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Helping teen drivers:

5 tips for helping teenagers have a safer driving experience.
By Sue Evans
Date: June 04 2013
Tags: teenagers, cars,
Editor Rating:
teen_driving

Whenever I talk about texting and driving I tend to show my age. 

Unfortunately, teens are particularly vulnerable in the car. Motor vehicle accidents are the number one killer of teens between 16 and 19 years of age. The reason is established: teens die most often in cars in part because teenagers are more dangerous and inexperienced on the road but also because they more prone, compared to experienced drivers, to making mistakes while driving when distracted. 

Research suggests that almost half of teens who drive say they have texted while driving. What is particularly interesting (and potentially helpful) from the new data is that some groups of teens take more risks than others.

Here are five things I suggest parents can do to try to support teen drivers.

1.  Talk to teens about distractions during driving

Texting is one distraction but so is a mobile phone, friends, or chaos amidst the car. Teens who tend to engage in riskier behaviour tend to feel that those behaviours are not as risky as teens who don’t take risks. You can potentially change a teen’s understanding here. Discuss the risk of riding without a seat belt and riding with a driver who has been drinking along with distractions.

2.  Don’t just finger-wag

Explain that texting and driving involves three distractions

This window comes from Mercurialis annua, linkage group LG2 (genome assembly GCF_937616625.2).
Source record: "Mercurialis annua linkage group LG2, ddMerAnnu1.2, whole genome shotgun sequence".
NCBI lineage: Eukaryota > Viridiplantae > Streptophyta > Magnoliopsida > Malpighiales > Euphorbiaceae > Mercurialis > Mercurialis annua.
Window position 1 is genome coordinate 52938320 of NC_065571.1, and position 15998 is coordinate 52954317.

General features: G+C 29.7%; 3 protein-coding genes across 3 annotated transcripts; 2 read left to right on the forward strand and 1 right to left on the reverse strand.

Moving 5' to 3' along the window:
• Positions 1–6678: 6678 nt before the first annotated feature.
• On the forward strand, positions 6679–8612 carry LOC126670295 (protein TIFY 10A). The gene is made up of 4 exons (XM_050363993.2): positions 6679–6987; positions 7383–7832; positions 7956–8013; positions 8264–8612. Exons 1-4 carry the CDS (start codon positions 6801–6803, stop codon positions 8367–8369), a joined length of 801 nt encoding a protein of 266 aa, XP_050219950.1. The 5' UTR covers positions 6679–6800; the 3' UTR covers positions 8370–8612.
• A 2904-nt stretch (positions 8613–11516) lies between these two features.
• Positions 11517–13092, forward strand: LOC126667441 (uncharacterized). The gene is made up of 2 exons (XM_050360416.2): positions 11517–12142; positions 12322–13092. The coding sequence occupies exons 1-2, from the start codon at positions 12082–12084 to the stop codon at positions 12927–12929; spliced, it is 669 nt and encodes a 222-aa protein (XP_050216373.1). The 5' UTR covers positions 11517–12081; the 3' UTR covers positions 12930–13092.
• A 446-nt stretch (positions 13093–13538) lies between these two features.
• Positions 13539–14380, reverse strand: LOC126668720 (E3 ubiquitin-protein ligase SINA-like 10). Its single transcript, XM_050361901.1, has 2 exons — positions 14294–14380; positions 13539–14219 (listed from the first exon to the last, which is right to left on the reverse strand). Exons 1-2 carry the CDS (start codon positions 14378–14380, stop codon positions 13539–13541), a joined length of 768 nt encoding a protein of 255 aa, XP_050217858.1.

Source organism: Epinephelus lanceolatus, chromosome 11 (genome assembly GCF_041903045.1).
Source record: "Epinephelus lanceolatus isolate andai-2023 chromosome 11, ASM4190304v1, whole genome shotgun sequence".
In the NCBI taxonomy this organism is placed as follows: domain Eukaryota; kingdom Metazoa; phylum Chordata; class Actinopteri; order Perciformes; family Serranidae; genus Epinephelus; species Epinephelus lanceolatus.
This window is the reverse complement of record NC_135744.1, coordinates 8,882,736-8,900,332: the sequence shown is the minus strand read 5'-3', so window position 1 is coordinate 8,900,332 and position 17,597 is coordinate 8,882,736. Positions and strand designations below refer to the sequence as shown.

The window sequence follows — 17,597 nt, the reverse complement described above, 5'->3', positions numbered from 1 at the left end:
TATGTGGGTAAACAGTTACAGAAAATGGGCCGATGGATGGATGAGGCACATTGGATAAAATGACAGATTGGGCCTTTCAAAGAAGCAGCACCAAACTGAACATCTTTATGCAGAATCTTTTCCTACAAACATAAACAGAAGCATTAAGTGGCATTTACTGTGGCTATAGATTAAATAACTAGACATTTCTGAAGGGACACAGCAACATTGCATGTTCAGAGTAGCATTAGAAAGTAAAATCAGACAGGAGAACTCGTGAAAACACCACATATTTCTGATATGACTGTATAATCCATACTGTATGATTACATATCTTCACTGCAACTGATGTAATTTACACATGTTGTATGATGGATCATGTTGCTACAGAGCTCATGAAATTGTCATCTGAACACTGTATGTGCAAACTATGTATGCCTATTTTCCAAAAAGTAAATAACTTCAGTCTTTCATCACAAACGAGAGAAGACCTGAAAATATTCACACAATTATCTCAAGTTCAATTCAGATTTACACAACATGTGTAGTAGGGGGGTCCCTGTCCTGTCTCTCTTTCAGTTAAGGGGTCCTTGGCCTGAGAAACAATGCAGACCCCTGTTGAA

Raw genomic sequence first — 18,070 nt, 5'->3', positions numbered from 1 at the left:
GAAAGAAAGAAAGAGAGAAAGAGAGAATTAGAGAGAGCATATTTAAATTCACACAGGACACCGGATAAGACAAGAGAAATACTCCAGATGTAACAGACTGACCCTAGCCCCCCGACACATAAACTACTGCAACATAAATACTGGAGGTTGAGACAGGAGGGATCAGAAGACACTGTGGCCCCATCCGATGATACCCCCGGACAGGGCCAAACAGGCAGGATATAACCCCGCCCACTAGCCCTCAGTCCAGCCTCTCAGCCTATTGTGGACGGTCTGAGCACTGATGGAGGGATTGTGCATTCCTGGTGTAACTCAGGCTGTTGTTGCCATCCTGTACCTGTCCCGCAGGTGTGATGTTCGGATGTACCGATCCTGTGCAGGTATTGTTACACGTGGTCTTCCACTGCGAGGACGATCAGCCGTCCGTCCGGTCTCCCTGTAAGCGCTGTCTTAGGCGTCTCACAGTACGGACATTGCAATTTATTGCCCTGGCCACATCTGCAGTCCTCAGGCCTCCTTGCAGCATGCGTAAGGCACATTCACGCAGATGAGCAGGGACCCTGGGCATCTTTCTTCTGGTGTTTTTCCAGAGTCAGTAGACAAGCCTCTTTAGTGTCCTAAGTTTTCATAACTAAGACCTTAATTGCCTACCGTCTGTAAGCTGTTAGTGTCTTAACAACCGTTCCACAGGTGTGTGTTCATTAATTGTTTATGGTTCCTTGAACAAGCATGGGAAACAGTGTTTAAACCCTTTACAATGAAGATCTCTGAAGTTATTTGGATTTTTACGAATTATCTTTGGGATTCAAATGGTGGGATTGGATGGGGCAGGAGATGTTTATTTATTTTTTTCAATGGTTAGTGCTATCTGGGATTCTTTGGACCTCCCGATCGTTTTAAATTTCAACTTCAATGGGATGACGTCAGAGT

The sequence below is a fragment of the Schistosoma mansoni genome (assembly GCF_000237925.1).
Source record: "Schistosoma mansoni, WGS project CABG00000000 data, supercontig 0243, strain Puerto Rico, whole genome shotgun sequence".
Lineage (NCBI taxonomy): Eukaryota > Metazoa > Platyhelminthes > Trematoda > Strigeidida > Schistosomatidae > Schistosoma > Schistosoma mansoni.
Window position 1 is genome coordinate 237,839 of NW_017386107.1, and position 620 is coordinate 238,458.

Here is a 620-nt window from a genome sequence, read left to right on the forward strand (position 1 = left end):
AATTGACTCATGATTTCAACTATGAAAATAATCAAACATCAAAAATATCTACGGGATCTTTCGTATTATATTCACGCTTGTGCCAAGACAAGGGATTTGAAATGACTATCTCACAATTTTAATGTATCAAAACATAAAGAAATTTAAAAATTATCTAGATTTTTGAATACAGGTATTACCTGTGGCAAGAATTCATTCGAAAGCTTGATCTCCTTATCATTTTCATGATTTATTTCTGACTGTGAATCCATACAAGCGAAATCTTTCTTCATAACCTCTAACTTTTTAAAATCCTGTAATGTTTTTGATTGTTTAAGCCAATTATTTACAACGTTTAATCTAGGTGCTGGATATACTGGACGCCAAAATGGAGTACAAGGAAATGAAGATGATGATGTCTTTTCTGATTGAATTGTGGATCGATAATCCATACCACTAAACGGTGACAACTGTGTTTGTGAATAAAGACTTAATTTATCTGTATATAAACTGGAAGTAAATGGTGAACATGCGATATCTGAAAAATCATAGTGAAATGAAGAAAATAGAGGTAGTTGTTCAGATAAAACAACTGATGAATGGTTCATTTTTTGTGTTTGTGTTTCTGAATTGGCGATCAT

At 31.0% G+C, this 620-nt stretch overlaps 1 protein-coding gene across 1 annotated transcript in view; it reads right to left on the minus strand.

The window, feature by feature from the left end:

• visual (eyes are averted)
  • manual (hands are preoccupied)
  • cognitive (thinking about something else).

Together it makes for a risky combination. Explain why.

3.  As an adult, practice what you preach

Can you honestly put up your hand and say you haven't used your mobile phone while driving? If so, take a bow. Unfortunately, I see too many mums and dads on the phone, generally feeling invincible in their 4WD and with kids in the front and back.

4.  Teach teens to put their phone in a bag/backpack in the backseat of the car

I always tell teens that nearly no-one can ignore the buzz and the beep of an arriving message. Make it impossible to get into a bad habit and keep the phone out of reach. Data finds that educational approaches are largely ineffective at reducing teen risky behaviour. We have to work to also have things like ongoing minimum legal drinking age and graduated drivers licensing systems in place.

5.  Have “house driving rules” and stick to the rules and consequences

There is evidence to support that household rules combined with parental involvement enforcing them can reduce risky teen driving behaviours and crashes.

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